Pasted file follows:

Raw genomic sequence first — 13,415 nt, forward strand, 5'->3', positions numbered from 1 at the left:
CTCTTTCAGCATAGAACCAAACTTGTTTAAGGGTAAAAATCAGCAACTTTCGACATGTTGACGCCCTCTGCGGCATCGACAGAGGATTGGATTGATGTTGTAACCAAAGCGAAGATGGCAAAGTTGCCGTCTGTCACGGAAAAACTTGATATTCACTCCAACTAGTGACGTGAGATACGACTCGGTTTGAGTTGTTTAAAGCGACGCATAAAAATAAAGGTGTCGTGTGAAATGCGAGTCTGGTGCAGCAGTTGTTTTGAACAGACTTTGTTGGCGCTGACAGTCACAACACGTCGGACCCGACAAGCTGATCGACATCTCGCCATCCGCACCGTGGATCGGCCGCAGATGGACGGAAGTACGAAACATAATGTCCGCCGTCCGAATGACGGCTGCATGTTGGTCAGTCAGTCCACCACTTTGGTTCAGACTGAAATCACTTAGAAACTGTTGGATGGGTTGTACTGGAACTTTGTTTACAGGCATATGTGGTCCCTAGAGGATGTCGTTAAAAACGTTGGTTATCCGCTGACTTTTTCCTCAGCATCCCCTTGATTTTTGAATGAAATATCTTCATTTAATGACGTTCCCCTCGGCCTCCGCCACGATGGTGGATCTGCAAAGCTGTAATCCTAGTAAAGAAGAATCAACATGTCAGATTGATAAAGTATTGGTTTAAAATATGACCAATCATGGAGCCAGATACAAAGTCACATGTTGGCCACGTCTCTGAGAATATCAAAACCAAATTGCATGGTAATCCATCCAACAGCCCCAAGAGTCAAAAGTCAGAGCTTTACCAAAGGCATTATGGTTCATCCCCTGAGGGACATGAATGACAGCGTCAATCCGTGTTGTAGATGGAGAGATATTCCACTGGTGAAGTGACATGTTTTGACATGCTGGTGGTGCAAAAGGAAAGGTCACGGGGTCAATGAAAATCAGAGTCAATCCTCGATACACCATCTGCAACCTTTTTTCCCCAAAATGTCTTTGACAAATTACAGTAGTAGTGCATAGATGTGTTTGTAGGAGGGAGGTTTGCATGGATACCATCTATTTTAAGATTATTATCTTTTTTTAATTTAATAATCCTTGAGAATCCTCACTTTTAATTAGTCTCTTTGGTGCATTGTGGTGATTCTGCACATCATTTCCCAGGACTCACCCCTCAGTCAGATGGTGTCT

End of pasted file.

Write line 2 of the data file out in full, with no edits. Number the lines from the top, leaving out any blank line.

CTCTTTCAGCATAGAACCAAACTTGTTTAAGGGTAAAAATCAGCAACTTTCGACATGTTGACGCCCTCTGCGGCATCGACAGAGGATTGGATTGATGTTGTAACCAAAGCGAAGATGGCAAAGTTGCCGTCTGTCACGGAAAAACTTGATATTCACTCCAACTAGTGACGTGAGATACGACTCGGTTTGAGTTGTTTAAAGCGACGCATAAAAATAAAGGTGTCGTGTGAAATGCGAGTCTGGTGCAGCAGTTGTTTTGAACAGACTTTGTTGGCGCTGACAGTCACAACACGTCGGACCCGACAAGCTGATCGACATCTCGCCATCCGCACCGTGGATCGGCCGCAGATGGACGGAAGTACGAAACATAATGTCCGCCGTCCGAATGACGGCTGCATGTTGGTCAGTCAGTCCACCACTTTGGTTCAGACTGAAATCACTTAGAAACTGTTGGATGGGTTGTACTGGAACTTTGTTTACAGGCATATGTGGTCCCTAGAGGATGTCGTTAAAAACGTTGGTTATCCGCTGACTTTTTCCTCAGCATCCCCTTGATTTTTGAATGAAATATCTTCATTTAATGACGTTCCCCTCGGCCTCCGCCACGATGGTGGATCTGCAAAGCTGTAATCCTAGTAAAGAAGAATCAACATGTCAGATTGATAAAGTATTGGTTTAAAATATGACCAATCATGGAGCCAGATACAAAGTCACATGTTGGCCACGTCTCTGAGAATATCAAAACCAAATTGCATGGTAATCCATCCAACAGCCCCAAGAGTCAAAAGTCAGAGCTTTACCAAAGGCATTATGGTTCATCCCCTGAGGGACATGAATGACAGCGTCAATCCGTGTTGTAGATGGAGAGATATTCCACTGGTGAAGTGACATGTTTTGACATGCTGGTGGTGCAAAAGGAAAGGTCACGGGGTCAATGAAAATCAGAGTCAATCCTCGATACACCATCTGCAACCTTTTTTCCCCAAAATGTCTTTGACAAATTACAGTAGTAGTGCATAGATGTGTTTGTAGGAGGGAGGTTTGCATGGATACCATCTATTTTAAGATTATTATCTTTTTTTAATTTAATAATCCTTGAGAATCCTCACTTTTAATTAGTCTCTTTGGTGCATTGTGGTGATTCTGCACATCATTTCCCAGGACTCACCCCTCAGTCAGATGGTGTCT